November 30, 2010

Interesting Creatures and Sights of Santa Rosa Island, Florida

Wildlife abounds on Santa Rosa Island, part of the Gulf Islands National Seashore near Pensacola, FL. We've heard about the massive schools of dolphins and the loggerhead sea turtles that nest on these beaches, but we have not seen them yet. But, there certainly is a alot of visible wildlife, if you are paying attention.

There was a huge wash-up of thousands of Portuguese Man-o-wars when we arrived. The wave action was intense at that time. But, a couple of days later, the waves calmed down and there were none in the water and hardly any left on the beach to be found anymore.

However, moon jellies and sea nettles are still very common on the beach and in the waters. But, they are basically harmless. We told Hilina to never touch the blue/purple jellysfish, but she can touch the top of the moon jellies if they are on the beach. She loves to touch the jelly-like surface but seems smart enough to avoid the tentacles.

The bathrooms are full of frogs. As Hilina told me "they are here to help us". Indeed, it must be quite the treat for them to sit on the humid walls and walk right up to snatch moquitoes against a white backdrop.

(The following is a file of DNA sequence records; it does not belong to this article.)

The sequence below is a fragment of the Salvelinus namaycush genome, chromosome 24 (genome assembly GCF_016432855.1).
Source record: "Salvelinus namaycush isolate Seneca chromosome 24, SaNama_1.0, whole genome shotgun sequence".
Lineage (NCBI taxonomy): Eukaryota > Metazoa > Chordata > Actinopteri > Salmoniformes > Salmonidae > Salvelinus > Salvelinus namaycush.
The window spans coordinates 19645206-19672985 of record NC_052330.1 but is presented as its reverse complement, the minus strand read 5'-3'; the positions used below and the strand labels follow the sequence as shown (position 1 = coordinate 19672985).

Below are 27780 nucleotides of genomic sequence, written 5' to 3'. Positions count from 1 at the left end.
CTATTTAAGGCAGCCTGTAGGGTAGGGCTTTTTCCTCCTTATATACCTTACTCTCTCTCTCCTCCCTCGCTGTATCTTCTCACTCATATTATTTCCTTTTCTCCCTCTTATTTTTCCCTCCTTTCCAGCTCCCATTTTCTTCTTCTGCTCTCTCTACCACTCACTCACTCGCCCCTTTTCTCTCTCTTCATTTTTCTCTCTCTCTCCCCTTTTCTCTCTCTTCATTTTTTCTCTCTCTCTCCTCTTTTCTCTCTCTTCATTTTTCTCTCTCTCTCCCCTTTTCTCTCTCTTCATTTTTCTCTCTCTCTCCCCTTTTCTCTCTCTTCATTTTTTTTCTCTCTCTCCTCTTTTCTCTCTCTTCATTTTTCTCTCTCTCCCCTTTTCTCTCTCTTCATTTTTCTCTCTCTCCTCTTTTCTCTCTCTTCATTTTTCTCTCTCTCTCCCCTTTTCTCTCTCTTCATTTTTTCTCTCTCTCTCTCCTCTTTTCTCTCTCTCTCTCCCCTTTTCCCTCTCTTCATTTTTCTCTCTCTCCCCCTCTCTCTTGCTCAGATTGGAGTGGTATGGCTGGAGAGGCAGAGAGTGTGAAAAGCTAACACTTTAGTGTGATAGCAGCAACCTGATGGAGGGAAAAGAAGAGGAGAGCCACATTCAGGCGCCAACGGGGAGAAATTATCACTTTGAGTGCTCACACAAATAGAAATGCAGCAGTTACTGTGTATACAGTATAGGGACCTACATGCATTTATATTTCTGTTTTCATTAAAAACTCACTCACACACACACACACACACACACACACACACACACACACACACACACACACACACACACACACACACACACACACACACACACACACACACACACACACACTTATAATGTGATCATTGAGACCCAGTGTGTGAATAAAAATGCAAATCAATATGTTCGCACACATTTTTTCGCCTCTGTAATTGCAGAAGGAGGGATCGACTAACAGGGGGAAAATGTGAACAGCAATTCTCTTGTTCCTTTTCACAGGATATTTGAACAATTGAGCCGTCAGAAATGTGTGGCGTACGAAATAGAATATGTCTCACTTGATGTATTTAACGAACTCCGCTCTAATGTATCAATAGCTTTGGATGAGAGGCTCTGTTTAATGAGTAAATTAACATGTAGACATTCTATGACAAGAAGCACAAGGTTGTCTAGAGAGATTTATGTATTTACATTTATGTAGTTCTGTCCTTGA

We saw these tracks all over the beach and wondered what they were. Turns out, they were ghost crabs. I could not take any pictures of the large 4-5" adults, as they will scamper into their burrows at the first signs of people. But, for whatever reason, the little ones are a little more brave.

Ants are very common on the island and very small. They make some pretty cool houses don't you think?

Of course, bird tracks of various shapes and sizes are all over the beach. From large heron steps to these tiny little sandpiper and plover footprints.

There is so much to discover, if you look carefully. Hilina was very impressed with this sea star and its hundreds of tiny tube feet.

Osprey nest in the tree tops and soar over the bay looking for fish to snatch.

Herons also wander the beaches. In my experience, herons are usually very skittish and it is difficult to get within a 100 feet before they fly off. So, I've rarely had luck photographing them. Not this time though. When I would be out in the water digging for clams and tube worms and doing general bio-searches, this fella would follow me from shore. Perhaps he figured I'd throw him a bite.

November 29, 2010